In the “motion standstill” illusion, a rapidly moving object is perceived as motionless, and yet not blurred. This means that color, depth, and shape are accurately processed while the motion system fails: in fact, subjects are no better at detecting the direction of motion than chance.
At slightly different frequencies than those which elicit standstill, subjects can even be below chance at guessing the direction of motion, indicating motion aliasing (also observed in the wagon wheel illusion).
One hypothesis about the mechanism driving this illusion is that the temporal frequency of motion that induces motion standstill actually matches the frequency with which the motion system samples the visual field. This is similar to an explanation offered of the wagon wheel illusion itself. An alternative interpretation of the wagon wheel illusion – that it reflects “Reichardt” motion detectors in the visual system – would seem inapplicable to motion standstill, potentially making it a good tool for understanding whether the human visual system does indeed have some kind of visual “refresh rate.”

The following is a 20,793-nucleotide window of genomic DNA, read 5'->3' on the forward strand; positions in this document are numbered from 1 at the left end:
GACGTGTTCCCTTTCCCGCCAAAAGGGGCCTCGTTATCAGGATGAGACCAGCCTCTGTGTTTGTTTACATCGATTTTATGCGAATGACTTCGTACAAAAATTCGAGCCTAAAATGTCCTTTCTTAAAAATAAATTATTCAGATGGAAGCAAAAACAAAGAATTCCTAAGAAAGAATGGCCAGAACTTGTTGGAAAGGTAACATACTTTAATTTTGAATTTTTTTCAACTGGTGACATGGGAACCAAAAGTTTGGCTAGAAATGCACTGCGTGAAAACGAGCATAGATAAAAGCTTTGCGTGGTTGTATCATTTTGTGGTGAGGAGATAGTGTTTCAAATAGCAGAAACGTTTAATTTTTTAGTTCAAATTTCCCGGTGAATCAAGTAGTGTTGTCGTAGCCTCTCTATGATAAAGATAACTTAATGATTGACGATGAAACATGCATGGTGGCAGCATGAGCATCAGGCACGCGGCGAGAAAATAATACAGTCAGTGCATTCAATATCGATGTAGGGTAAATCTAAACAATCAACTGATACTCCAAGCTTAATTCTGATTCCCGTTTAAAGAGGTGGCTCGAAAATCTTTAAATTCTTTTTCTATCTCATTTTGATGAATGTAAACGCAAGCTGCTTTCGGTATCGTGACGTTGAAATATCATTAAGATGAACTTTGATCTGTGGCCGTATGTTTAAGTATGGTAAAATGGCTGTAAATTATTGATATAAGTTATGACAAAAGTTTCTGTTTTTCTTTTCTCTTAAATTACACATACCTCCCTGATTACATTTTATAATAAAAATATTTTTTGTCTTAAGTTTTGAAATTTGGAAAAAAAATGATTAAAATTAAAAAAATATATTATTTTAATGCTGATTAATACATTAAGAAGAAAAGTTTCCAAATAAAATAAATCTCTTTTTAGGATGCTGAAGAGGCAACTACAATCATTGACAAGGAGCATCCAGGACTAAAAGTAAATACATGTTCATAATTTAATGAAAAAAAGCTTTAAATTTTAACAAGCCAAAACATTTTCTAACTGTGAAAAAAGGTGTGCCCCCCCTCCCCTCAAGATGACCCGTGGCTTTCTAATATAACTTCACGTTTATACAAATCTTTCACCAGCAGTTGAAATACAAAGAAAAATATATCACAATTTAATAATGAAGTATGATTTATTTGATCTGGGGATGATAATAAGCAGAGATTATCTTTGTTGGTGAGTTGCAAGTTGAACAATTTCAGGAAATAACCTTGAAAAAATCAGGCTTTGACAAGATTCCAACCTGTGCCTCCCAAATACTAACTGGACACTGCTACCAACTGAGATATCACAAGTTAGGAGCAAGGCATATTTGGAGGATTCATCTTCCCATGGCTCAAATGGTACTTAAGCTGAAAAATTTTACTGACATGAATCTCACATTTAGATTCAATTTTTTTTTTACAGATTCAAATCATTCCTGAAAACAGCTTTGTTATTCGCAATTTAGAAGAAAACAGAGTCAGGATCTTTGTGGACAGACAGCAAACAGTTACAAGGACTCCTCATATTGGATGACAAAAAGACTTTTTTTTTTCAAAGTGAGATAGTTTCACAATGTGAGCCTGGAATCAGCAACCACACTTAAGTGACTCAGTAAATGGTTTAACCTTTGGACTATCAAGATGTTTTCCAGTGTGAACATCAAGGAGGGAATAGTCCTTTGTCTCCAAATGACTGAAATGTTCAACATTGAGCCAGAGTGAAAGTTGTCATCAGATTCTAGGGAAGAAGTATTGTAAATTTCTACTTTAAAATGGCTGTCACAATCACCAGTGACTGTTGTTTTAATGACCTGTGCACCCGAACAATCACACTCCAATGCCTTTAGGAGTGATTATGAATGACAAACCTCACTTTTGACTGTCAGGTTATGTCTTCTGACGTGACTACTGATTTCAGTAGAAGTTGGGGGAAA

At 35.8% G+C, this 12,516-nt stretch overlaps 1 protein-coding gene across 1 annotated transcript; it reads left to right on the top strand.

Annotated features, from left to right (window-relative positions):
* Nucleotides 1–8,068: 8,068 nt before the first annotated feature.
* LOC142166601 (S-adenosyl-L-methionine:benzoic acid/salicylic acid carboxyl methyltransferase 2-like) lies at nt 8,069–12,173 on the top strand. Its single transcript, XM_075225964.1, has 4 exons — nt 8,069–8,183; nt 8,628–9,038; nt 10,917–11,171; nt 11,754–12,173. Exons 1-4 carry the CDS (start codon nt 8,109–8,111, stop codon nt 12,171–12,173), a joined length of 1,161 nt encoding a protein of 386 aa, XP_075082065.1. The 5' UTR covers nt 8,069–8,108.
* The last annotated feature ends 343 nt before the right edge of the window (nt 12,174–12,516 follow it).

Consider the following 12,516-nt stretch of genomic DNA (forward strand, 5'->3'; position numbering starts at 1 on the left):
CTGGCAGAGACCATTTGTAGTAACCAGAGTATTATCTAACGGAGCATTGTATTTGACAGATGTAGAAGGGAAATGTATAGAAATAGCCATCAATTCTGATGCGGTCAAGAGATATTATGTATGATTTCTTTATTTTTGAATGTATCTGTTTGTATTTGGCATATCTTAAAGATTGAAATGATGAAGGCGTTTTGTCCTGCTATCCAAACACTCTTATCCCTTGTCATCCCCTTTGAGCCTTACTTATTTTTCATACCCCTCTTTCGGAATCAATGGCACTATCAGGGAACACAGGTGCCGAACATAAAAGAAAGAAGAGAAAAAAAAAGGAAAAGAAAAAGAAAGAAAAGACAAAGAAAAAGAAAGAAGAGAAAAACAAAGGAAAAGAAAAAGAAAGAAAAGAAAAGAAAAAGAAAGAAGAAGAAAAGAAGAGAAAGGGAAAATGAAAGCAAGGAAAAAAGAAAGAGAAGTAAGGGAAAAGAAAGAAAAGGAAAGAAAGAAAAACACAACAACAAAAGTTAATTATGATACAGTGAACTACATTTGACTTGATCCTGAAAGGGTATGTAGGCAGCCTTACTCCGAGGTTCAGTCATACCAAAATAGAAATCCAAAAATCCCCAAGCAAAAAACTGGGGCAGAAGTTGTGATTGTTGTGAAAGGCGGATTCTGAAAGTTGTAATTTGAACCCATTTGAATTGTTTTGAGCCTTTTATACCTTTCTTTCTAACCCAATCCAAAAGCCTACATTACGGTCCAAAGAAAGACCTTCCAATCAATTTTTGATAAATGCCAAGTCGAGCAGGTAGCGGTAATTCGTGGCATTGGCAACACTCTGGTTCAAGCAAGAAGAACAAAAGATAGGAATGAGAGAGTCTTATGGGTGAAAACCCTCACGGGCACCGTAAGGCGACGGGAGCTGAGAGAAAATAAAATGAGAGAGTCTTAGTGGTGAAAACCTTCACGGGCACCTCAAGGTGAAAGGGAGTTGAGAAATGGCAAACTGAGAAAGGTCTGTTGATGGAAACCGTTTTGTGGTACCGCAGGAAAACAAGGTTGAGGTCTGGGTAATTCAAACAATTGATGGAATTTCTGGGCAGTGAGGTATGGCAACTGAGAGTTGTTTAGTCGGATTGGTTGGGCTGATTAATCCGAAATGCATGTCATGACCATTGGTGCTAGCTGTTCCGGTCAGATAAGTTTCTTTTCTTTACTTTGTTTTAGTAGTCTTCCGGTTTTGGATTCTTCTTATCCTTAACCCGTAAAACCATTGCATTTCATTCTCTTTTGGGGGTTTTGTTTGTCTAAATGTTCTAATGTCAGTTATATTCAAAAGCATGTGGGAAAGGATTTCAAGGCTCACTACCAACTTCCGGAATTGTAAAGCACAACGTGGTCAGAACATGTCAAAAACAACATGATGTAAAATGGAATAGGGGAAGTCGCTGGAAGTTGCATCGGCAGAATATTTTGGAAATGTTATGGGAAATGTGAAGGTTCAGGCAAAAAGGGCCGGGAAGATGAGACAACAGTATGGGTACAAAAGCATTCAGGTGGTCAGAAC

(Incidentally, this work is being done by George Sperling, who early in his career discovered iconic memory.)